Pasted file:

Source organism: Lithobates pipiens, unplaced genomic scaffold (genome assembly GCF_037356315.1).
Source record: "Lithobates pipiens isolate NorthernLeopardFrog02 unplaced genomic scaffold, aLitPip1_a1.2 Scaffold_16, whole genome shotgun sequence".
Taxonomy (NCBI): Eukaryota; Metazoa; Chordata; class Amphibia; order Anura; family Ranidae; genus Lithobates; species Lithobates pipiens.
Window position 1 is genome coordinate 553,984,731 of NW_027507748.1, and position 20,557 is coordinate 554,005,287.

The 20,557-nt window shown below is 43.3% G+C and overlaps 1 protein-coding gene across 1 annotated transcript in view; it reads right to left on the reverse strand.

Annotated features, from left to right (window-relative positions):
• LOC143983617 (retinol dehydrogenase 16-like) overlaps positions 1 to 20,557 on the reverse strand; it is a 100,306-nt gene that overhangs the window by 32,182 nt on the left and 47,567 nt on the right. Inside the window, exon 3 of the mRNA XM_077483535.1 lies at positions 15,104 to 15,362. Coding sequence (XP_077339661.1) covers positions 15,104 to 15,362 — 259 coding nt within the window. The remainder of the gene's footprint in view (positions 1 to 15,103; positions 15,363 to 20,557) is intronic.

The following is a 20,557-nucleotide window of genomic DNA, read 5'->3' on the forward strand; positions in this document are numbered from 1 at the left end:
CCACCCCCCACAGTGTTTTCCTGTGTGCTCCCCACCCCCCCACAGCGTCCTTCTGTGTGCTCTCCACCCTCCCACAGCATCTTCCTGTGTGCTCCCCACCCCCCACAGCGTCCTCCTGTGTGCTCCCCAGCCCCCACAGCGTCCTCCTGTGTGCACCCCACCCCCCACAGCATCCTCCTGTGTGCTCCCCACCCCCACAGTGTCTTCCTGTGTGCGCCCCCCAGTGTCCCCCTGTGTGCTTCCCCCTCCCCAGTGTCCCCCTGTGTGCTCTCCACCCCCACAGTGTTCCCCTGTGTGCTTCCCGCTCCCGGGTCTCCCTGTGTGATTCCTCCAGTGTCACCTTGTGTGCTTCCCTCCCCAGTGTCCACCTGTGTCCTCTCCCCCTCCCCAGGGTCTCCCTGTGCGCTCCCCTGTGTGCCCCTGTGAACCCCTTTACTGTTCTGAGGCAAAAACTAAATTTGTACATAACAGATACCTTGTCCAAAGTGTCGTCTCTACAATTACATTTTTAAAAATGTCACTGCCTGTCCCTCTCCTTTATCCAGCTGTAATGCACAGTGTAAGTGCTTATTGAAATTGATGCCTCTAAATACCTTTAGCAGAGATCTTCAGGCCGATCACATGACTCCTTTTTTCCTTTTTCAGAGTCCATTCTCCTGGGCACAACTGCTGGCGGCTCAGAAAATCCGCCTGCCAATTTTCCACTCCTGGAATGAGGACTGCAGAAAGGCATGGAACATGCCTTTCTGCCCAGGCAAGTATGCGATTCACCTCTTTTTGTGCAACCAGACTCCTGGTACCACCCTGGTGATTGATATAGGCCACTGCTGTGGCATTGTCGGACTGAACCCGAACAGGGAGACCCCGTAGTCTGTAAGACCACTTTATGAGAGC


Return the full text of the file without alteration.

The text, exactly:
Source organism: Lithobates pipiens, unplaced genomic scaffold (genome assembly GCF_037356315.1).
Source record: "Lithobates pipiens isolate NorthernLeopardFrog02 unplaced genomic scaffold, aLitPip1_a1.2 Scaffold_16, whole genome shotgun sequence".
Taxonomy (NCBI): Eukaryota; Metazoa; Chordata; class Amphibia; order Anura; family Ranidae; genus Lithobates; species Lithobates pipiens.
Window position 1 is genome coordinate 553,984,731 of NW_027507748.1, and position 20,557 is coordinate 554,005,287.

The 20,557-nt window shown below is 43.3% G+C and overlaps 1 protein-coding gene across 1 annotated transcript in view; it reads right to left on the reverse strand.

Annotated features, from left to right (window-relative positions):
• LOC143983617 (retinol dehydrogenase 16-like) overlaps positions 1 to 20,557 on the reverse strand; it is a 100,306-nt gene that overhangs the window by 32,182 nt on the left and 47,567 nt on the right. Inside the window, exon 3 of the mRNA XM_077483535.1 lies at positions 15,104 to 15,362. Coding sequence (XP_077339661.1) covers positions 15,104 to 15,362 — 259 coding nt within the window. The remainder of the gene's footprint in view (positions 1 to 15,103; positions 15,363 to 20,557) is intronic.

The following is a 20,557-nucleotide window of genomic DNA, read 5'->3' on the forward strand; positions in this document are numbered from 1 at the left end:
CCACCCCCCACAGTGTTTTCCTGTGTGCTCCCCACCCCCCCACAGCGTCCTTCTGTGTGCTCTCCACCCTCCCACAGCATCTTCCTGTGTGCTCCCCACCCCCCACAGCGTCCTCCTGTGTGCTCCCCAGCCCCCACAGCGTCCTCCTGTGTGCACCCCACCCCCCACAGCATCCTCCTGTGTGCTCCCCACCCCCACAGTGTCTTCCTGTGTGCGCCCCCCAGTGTCCCCCTGTGTGCTTCCCCCTCCCCAGTGTCCCCCTGTGTGCTCTCCACCCCCACAGTGTTCCCCTGTGTGCTTCCCGCTCCCGGGTCTCCCTGTGTGATTCCTCCAGTGTCACCTTGTGTGCTTCCCTCCCCAGTGTCCACCTGTGTCCTCTCCCCCTCCCCAGGGTCTCCCTGTGCGCTCCCCTGTGTGCCCCTGTGAACCCCTTTACTGTTCTGAGGCAAAAACTAAATTTGTACATAACAGATACCTTGTCCAAAGTGTCGTCTCTACAATTACATTTTTAAAAATGTCACTGCCTGTCCCTCTCCTTTATCCAGCTGTAATGCACAGTGTAAGTGCTTATTGAAATTGATGCCTCTAAATACCTTTAGCAGAGATCTTCAGGCCGATCACATGACTCCTTTTTTCCTTTTTCAGAGTCCATTCTCCTGGGCACAACTGCTGGCGGCTCAGAAAATCCGCCTGCCAATTTTCCACTCCTGGAATGAGGACTGCAGAAAGGCATGGAACATGCCTTTCTGCCCAGGCAAGTATGCGATTCACCTCTTTTTGTGCAACCAGACTCCTGGTACCACCCTGGTGATTGATATAGGCCACTGCTGTGGCATTGTCGGACTGAACCCGAACAGGGAGACCCCGTAGTCTGTAAGACCACTTTATGAGAGC